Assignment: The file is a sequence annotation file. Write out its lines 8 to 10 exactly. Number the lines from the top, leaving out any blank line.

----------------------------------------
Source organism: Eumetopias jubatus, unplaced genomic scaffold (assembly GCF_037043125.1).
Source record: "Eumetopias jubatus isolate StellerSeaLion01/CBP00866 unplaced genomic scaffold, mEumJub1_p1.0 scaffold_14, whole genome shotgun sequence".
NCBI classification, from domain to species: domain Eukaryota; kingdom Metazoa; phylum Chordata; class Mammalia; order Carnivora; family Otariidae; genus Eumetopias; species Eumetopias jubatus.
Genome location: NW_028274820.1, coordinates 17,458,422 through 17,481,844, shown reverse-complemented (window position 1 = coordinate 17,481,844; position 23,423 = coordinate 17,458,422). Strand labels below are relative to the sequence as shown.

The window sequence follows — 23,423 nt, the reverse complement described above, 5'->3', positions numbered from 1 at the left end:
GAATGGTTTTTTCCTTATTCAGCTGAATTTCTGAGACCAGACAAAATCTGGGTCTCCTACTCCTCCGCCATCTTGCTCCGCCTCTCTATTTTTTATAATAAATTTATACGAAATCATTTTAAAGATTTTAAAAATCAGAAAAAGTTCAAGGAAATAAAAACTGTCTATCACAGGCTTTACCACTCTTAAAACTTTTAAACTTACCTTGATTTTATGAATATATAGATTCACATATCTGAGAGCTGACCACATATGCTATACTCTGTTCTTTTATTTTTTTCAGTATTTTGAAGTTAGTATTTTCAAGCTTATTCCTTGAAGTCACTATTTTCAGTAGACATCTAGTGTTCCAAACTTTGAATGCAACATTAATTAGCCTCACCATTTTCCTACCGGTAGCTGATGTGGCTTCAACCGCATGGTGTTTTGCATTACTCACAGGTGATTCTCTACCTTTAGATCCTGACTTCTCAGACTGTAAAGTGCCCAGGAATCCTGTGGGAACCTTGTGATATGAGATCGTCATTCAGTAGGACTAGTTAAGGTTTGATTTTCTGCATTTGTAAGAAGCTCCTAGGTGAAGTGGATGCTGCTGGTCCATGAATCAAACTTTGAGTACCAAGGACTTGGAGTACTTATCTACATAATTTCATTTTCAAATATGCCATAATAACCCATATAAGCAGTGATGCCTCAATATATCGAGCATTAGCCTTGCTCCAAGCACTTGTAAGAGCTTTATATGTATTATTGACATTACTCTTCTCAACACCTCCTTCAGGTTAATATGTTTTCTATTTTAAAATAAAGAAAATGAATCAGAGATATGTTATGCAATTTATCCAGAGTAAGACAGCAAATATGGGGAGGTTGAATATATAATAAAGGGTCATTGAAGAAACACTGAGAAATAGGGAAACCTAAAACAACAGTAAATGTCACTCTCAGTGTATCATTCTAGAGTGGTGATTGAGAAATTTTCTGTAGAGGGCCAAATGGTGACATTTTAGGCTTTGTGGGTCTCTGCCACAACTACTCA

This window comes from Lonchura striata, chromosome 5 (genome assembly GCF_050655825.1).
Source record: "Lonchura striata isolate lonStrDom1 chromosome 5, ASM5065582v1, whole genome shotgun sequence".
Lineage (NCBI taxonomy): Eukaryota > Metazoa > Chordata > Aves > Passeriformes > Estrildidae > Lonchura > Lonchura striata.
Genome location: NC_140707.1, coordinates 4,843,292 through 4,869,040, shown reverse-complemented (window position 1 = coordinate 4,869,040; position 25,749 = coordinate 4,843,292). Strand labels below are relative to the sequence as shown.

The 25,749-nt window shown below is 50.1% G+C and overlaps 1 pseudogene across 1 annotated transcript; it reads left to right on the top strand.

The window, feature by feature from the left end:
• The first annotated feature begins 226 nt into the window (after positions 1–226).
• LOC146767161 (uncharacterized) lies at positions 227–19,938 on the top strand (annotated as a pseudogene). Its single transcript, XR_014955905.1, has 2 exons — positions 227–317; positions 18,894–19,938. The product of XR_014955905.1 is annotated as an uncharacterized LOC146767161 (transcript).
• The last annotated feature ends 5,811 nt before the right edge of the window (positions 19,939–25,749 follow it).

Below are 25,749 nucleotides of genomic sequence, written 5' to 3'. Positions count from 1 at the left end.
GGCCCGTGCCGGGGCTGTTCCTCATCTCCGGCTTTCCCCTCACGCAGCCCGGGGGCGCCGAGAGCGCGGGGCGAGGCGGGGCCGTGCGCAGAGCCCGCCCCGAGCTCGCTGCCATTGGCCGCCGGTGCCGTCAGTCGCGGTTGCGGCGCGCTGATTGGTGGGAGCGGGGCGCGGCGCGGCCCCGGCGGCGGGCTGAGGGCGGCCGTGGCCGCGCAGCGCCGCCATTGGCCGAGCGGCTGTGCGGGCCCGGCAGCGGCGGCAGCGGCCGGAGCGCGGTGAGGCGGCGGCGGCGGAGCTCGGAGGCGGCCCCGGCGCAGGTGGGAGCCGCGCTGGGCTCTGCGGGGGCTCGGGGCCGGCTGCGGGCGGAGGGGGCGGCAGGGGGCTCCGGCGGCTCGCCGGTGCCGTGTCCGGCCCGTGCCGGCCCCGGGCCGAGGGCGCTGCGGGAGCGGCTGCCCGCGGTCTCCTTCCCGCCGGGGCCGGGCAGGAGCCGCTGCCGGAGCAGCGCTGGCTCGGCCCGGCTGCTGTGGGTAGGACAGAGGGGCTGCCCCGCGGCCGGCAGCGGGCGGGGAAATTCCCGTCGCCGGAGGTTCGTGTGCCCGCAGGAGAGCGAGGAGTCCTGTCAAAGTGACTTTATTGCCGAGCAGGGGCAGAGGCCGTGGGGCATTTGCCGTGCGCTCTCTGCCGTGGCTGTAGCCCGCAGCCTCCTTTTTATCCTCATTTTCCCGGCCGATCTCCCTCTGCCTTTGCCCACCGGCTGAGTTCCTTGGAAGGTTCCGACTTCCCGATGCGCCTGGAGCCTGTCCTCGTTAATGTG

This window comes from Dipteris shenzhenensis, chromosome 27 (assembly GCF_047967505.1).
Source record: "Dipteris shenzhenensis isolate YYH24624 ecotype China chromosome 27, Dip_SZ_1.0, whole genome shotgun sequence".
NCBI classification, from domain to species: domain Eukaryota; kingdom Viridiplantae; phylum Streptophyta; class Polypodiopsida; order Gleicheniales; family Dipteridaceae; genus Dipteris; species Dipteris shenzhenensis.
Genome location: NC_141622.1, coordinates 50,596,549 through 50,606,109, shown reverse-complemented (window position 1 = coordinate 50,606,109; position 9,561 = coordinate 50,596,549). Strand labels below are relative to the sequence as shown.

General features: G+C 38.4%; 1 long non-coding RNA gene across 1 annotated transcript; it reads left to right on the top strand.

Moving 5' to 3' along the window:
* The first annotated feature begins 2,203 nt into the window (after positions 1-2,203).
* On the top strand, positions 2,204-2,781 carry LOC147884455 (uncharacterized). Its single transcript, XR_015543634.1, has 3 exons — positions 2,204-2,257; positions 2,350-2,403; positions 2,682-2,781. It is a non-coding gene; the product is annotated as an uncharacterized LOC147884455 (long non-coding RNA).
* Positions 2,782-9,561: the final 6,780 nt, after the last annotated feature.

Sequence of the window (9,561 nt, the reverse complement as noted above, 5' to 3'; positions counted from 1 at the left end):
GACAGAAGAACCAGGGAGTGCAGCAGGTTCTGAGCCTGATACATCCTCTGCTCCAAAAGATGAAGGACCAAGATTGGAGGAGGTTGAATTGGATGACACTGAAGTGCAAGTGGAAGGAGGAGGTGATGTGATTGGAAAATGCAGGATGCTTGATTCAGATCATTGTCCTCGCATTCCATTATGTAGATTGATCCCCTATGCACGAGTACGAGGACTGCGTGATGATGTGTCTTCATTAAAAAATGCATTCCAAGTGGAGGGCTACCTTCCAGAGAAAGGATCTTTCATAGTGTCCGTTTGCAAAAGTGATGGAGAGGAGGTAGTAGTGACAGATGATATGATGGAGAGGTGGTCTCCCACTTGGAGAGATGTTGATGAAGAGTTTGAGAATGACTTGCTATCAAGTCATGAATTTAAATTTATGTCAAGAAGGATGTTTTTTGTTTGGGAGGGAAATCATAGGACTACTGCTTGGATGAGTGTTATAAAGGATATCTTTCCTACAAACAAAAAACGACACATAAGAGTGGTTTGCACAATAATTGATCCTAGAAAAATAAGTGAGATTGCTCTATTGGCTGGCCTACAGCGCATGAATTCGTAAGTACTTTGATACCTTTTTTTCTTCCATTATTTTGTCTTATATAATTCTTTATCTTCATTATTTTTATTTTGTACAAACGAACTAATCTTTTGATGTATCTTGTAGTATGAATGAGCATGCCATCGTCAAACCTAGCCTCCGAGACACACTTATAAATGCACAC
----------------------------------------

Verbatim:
Source record: "Lonchura striata isolate lonStrDom1 chromosome 5, ASM5065582v1, whole genome shotgun sequence".
Lineage (NCBI taxonomy): Eukaryota > Metazoa > Chordata > Aves > Passeriformes > Estrildidae > Lonchura > Lonchura striata.
Genome location: NC_140707.1, coordinates 4,843,292 through 4,869,040, shown reverse-complemented (window position 1 = coordinate 4,869,040; position 25,749 = coordinate 4,843,292). Strand labels below are relative to the sequence as shown.